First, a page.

How Brands Like Bandier Are Modernizing The Brick-And-Mortar Retail Experience

What Happened
With physical retail struggling to keep up with the growth of ecommerce, a number of brands have been experimenting with new ways to draw customers to their stores. In New York City, for example, retailers such as Molasses Books and menswear store Community 54 enhanced their in-store experiences with beers and video games, respectively, to engage customers with some added fun and diversify their revenue streams.

Now, Bandier, an upscale activewear boutique, is also taking an experience-based approach for its new flagship store on Fifth Avenue. Besides the regular sales floor, the store also features a lounge space for customers to hang out or attend events the brand occasionally hosts there, as well as a fitness studio upstairs where customers can take yoga, barre, and dance classes for a fee.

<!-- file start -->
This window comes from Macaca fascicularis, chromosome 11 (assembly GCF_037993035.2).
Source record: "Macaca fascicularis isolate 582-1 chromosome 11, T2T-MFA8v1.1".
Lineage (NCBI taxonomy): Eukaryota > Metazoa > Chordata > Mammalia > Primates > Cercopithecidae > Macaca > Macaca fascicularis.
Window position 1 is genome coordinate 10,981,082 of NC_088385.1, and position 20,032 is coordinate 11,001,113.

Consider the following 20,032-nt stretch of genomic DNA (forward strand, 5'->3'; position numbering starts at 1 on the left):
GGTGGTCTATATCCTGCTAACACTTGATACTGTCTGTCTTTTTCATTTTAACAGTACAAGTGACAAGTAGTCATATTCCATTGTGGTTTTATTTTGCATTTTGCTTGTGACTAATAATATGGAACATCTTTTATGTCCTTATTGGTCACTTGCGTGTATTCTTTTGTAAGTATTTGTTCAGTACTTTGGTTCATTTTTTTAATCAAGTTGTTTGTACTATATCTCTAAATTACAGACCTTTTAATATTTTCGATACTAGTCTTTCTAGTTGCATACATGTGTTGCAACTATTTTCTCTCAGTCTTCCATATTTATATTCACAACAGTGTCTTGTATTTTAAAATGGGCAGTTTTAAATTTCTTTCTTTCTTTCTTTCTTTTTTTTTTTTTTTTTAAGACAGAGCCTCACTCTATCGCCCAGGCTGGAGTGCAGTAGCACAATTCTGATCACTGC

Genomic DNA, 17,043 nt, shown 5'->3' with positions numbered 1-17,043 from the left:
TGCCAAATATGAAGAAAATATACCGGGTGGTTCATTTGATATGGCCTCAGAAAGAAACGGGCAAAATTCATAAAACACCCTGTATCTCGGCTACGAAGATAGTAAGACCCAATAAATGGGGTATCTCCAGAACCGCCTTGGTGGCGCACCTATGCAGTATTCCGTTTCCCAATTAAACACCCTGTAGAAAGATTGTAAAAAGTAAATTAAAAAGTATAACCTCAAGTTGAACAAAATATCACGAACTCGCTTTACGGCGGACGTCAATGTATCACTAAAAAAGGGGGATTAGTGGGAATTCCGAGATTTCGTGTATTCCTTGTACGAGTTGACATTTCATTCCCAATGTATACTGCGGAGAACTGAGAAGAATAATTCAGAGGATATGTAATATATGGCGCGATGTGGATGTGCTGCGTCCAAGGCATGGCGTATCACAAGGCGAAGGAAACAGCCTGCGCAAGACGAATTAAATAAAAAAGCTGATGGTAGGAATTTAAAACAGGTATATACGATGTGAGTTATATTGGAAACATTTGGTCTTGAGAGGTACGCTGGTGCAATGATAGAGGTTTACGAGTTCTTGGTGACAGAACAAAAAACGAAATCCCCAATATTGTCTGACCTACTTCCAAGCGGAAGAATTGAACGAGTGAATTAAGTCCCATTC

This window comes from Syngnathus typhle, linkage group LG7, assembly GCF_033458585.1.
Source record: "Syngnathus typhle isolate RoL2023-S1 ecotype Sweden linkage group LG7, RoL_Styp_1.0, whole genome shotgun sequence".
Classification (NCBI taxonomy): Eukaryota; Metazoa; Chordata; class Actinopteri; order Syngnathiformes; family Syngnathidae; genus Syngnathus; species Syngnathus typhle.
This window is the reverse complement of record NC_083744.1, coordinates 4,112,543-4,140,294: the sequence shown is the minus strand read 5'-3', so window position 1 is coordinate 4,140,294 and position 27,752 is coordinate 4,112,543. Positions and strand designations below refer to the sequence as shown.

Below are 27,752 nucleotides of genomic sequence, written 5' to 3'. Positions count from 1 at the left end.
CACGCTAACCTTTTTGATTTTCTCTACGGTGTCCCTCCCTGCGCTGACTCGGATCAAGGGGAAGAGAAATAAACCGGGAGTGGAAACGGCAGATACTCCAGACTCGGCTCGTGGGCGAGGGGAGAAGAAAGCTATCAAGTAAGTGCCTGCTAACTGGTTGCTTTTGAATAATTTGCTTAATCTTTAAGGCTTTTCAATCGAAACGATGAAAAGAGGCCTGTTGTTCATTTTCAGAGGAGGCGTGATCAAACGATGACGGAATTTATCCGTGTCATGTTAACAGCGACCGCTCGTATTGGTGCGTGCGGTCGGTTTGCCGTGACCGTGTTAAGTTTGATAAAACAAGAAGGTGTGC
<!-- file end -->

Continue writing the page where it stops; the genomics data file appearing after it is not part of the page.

What Retailers Need To Do
For all the advantages ecommerce has over brick-and-mortar retailers, physical stores can still provide customers with unique experiences that are irreplicable online. By adding the lounge area and the fitness studio to its retail space, Bandier is effectively turning its store into a destination for like-minded fitness lovers, which is exactly the target audience that the activewear brand is going after. For other retailers, these examples of experiential retail should serve as inspiration to figure out how to craft an engaging in-store experience that attracts shoppers.

The Lab has extensive experience working with retail and CPG clients to create and implement digitally-enhanced experiences for their stores. Our recent work with NYX Cosmetics incorporated the brand’s social assets into its in-store experience and offered an innovative take on in-store sampling with a digital beauty bar powered by tablet apps. If you’d like to learn more about how to modernize your in-store experiences, please contact our Client Services Director Samantha Holland ([email protected]) to schedule a visit to the Lab.


Source: Fast Company